‘We did not take to the streets for this’: EMB slams EC dairy support package


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‘We did not take to the streets for this’: EMB slams EC dairy support package

Related tags Dairy farmers European union

The European Milk Board (EMB) has branded the €500m ($558m) EC support package, which includes targeted aid for dairy farmers, "very disappointing."

At an emergency Council of Agriculture Ministers meeting in Brussels earlier this week, the European Commission (EC) presented a €500m “comprehensive package of measures to support European farmers.”

The “most significant part” ​of the package will be provided in targeted financial aid to dairy farmers in all European Union (EU) Member States.

“The Commission is working on a package of targeted aid for all Member States, having particular regard to those Member States which have been most affected by market developments,”​ it said on Monday.

The EMB, which lobbies on behalf of European dairy farmers, has branded the EC support package “very disappointing.”

“This outcome is no solution,”​ ​it said in a statement. “We did not take to the streets for this.”

It joined around 5,000 farmers from Belgium, France, Germany, the Netherlands and other EU Member States in Brussels to protest ahead of the Council of Agriculture Ministers meeting. 

During the demonstration, hundreds of tractors filled the streets of the Belgian capital and farmers clashed with riot police.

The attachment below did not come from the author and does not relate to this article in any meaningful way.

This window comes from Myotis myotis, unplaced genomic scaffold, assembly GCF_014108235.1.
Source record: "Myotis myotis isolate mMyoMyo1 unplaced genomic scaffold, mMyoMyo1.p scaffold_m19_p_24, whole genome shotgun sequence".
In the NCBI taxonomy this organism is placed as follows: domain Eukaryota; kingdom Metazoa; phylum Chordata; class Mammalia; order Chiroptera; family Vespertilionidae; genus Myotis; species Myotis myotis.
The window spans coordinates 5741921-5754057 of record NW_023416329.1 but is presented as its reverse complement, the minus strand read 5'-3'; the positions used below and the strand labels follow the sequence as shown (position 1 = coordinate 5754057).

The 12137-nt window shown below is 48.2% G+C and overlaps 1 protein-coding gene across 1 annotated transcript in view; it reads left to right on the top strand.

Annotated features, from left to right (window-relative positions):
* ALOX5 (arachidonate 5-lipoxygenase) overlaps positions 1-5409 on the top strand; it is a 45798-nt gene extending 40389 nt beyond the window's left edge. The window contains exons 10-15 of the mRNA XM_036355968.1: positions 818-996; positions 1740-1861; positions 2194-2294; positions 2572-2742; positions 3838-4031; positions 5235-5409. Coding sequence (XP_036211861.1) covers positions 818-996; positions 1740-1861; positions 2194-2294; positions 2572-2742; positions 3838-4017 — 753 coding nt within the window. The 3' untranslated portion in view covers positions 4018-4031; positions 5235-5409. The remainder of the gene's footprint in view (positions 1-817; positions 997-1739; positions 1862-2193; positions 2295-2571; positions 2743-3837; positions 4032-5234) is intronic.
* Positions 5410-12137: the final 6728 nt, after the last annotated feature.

Unhappy with what they consider "delaying tactics"​ dairy farmers across the EU will likely "continue with protests,"​ the EMB said.

Targeted aid

In late 2014, the EC provided a €40m support package for dairy farmers in Finland (€10.7m), Lithuania (€14.1m), Latvia (€7.7m) and Estonia (€6.9m) - markets considered to have been "particularly adversely affected"​ by the Russian embargo.

Russian Prime Minister Dmitry Medvedev slapped a one year ban on the import of beef, pork, poultry, fruit, vegetables, milk and dairy products from the EU, United States, Australia, Canada and Norway on August 7 2014.

In June 2015, Russia extended its ban on Western food imports until August 5 2016.

During talks with European Commissioner for Agriculture and Rural Development, Phil Hogan, last month, Lithuanian Prime Minister, Algirdas Butkevičius, said he was seeking an additional €50m in targeted aid for Lithuanian dairy farmers.

The EC's latest allocation of financial aid to Member States for dairy farmers will be finalized "shortly,"​ the EC said this week. 

Dairy farmers in Finland and the Baltics - Lithuania, Latvia and Estonia - look likely to benefit most.

The EMB argues, however, that the crisis in dairy sector is "of a structural nature"​ and will "not be solved by the financial aid released by Brussels."

“Farmers from all over Europe did not take to the streets for subsidies, but for a crisis-management instrument, to solve the root cause of the problem – overproduction in the European market,”​ it said.

Private Storage Aid

The EC's decision to extend Private Storage Aid (PSA) for butter and skimmed milk power (SMP) has also come under fire from the EMB.

PSA for butter and SMP - introduced in August 2014 "to alleviate the impact of Russian restrictions"​ - was scheduled to end until September 30 2015.

Between September 8 2014 and July 26 2015, EU Member States offered a total of 115,493 tonnes of butter and 40,874 tonnes of SMP into PSA between - at a cost of €13m to the EC.

An additional 30,302 tonnes of butter and 4,907 tonnes of SMP were offered into PSA by EU Member States between July 27 to September 6. 

“The past months have shown that this measure has practically no effect,"​ the EMB statement continued. "In spite of private warehousing, milk prices are still stuck in a downward spiral.”

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